when Hitler embarked on the invasion of Poland the commitments of the UK and France to the defence of Poland meant that war with Nazi Germany was inevitable. Hitler had never made any secret of his hatred of Bolshevism [which he claimed was part of an international Jewish conspiracy] and the necessity for the German Reich capture greater Lebensraum in the East but this did not prevent him from negotiating a non-aggression pact with the USSR in 1939 although both he and Joseph Stalin both probably realised that war between Germany and the USSR was ultimately inevitable and the German armies duly invaded the USSR in 1941.


We have now seen that both the Italian Fascists and the German Nazis had commitments to ultra-nationalism which were always likely to lead both countries into imperialist wars. However we must also note that German nationalism contained a far stronger racist and anti-Semitic dimension; that German nationalism led to eugenicists policies which were not followed in Italy; that Germany was much more economically powerful than Italy; that it had stronger military intentions; that it had much greater imperialist objectives than Italy;  that Hitler‘s overall control over the German state in general and the German military in particular was far greater than Mussolini’s control of the Italian state and military ; and that Hitler  was far more determined than Mussolini  to increase and strengthen his armed forces.   These points explain why the dire consequences of German Nazism were on a scale far greater than those of Italian Fascism.


Nazism and Socialism

[The line of argument adopted here is very similar to that used in the analogous document on Italian Fascism and Socialism. There was a mildly socialist aspect to original Italian Fascist ideology but the socialist elements of fascist ideology were gradually watered down and no real socialist policies were actually introduced. The socialist elements of original Nazi ideology were even weaker and again no real socialist policies were introduced. ]


The full official name of the Nazi Party was the National Socialist German Workers’ Party reflecting the important fascist claim that fascist ideology contains a syncretic combination of both nationalism and socialism. However it has been shown elsewhere that there are very fundamental differences in the fascist and socialist conceptions of human nature and it is clear also that the socialist dimension of Nazism is  limited in ideological terms and even more limited in terms of practical party policies..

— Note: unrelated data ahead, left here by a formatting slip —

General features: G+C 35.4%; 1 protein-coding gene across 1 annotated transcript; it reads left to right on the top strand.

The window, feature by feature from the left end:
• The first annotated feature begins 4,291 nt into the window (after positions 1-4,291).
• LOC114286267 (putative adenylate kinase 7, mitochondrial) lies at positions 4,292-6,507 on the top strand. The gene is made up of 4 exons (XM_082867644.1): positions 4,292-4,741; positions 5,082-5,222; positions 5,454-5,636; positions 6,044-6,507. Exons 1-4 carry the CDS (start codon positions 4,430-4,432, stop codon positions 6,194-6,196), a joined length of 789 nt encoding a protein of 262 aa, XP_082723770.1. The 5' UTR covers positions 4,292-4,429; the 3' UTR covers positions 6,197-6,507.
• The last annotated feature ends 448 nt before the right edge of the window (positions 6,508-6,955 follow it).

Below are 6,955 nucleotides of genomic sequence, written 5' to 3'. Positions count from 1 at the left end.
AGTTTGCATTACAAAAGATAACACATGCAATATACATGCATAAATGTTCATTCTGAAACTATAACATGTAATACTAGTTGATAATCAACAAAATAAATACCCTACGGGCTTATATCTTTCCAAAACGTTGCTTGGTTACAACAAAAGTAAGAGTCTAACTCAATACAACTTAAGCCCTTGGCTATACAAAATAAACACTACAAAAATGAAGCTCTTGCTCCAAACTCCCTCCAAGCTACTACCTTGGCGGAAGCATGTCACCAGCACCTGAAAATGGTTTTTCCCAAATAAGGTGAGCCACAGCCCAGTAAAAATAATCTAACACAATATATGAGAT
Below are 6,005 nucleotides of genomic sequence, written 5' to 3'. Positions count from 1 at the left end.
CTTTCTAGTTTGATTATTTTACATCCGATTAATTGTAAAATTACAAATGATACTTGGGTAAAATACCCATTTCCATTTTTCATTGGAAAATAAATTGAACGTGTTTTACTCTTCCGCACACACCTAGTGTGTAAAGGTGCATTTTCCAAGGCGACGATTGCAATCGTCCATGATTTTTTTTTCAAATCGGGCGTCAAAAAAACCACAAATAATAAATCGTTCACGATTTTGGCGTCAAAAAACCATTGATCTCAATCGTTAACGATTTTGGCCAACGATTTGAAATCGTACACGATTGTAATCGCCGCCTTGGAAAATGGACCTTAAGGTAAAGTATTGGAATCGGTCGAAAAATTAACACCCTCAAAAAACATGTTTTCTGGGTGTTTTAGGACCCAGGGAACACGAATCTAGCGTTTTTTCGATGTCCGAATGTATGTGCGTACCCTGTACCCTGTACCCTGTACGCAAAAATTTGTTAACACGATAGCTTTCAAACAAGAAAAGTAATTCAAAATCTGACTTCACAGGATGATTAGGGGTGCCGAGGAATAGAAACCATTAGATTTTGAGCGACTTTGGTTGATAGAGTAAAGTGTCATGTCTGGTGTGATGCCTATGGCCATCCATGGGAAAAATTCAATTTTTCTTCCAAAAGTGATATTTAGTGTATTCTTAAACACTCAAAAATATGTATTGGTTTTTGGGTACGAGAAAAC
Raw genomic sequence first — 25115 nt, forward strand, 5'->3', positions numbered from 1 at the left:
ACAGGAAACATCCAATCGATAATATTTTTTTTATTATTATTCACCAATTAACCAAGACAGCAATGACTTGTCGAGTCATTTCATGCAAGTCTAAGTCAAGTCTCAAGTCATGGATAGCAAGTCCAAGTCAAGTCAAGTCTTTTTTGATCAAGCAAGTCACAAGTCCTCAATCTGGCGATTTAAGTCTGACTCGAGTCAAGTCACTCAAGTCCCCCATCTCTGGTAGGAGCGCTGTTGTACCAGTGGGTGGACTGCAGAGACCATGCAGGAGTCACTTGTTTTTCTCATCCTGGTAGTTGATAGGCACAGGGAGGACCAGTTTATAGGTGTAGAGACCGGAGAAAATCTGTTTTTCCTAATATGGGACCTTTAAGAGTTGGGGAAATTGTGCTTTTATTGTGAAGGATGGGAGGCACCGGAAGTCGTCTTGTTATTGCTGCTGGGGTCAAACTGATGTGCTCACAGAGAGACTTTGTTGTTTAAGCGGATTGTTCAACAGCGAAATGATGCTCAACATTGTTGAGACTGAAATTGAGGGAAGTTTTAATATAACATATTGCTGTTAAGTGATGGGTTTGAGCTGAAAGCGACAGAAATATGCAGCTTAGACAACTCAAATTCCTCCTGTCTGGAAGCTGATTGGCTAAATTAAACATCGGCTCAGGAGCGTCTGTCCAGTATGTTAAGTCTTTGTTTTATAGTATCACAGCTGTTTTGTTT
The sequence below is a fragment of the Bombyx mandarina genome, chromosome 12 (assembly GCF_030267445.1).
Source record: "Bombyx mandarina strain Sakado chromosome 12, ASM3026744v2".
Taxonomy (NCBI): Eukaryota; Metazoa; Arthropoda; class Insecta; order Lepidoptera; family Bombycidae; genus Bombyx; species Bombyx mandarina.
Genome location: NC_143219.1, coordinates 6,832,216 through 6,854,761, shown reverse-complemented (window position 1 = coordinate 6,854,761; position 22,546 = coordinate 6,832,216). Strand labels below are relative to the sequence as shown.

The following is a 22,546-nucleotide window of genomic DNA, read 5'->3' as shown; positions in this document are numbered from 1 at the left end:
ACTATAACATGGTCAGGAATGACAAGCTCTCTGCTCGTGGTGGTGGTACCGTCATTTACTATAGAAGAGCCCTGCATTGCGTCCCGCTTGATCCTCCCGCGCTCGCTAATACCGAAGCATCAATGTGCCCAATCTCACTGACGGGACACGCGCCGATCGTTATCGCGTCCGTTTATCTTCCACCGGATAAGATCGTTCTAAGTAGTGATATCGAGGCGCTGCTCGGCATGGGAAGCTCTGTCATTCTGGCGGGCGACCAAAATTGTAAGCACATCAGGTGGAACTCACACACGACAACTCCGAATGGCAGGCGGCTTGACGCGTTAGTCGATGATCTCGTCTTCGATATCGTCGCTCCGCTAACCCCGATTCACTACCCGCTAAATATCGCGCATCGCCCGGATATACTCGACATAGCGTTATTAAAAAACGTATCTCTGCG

There were some socialists involved in the formation and early leadership of the Nazi Party most notably Gottfried Feder and Gregor and Otto Strasser and the Nazis were originally critical of the ways in which large scale landowning, agricultural, industrial and commercial interests operating under laissez faire restricted the opportunities of small scale farmers and business owners while they simultaneously exploited the working classes and in this context the Nazi emphasis on the creation of an integrated national community could have been interpreted, by some people at least, in broadly socialist terms. That is: it could have been assumed that if all were to participate in a national community all were to enjoy better living standards and more equal opportunities.


The 25 Point Programme of the Nazi Party published in 1920 did also contain several vaguely socialist proposals such as “the total confiscation of war profits”, “a division of the profits of all heavy industries” and “an expansion on a large scale of old age welfare” and, once the Nazis came to power they did introduce economic policies to reduce mass unemployment [mainly via the building of the Autobahns and military rearmament], policies to improve working conditions and policies to increase state control of industrial production, for example under the terms of Hermann Goering’s  4 Year Plans which were deliberately modelled upon the Soviet 5 Year Plans introduced by Stalin.


However despite these traces of socialist ideology and policy it is generally agreed that National Socialism was a profoundly anti-socialist movement. Hitler himself never showed any commitment  to socialist ideology; the Nazi criticisms of the activities of large capitalist organisations often and easily degenerated into criticisms of specifically Jewish business interests; arguments in support of an organic national community are arguments that have been voiced much more often by conservatives than socialists who focus much more obviously upon the need for the abolition of specific class inequalities which they believe to be an inevitable outcome of capitalism; the original 1920 Nazi Party programme focussed much more on “race”, nationalism and the objective of abrogation of the Versailles Treaty than upon socialist issues and socialist elements within the party leadership were soon marginalised by Hitler and his supporters as they sought to gain political support among conservative political leaders, business and military elites and to increase their electoral support among the middle and lower middle classes.


In comparing the ideologies of National Socialism and Socialism we may note first of all that there are profound differences in National Socialist and Socialist perceptions of human nature. [At this point I repeat verbatim previous relevant information on fascism, socialism and human nature. We need to emphasise the much greater significance of Racism in Nazi views of human nature.]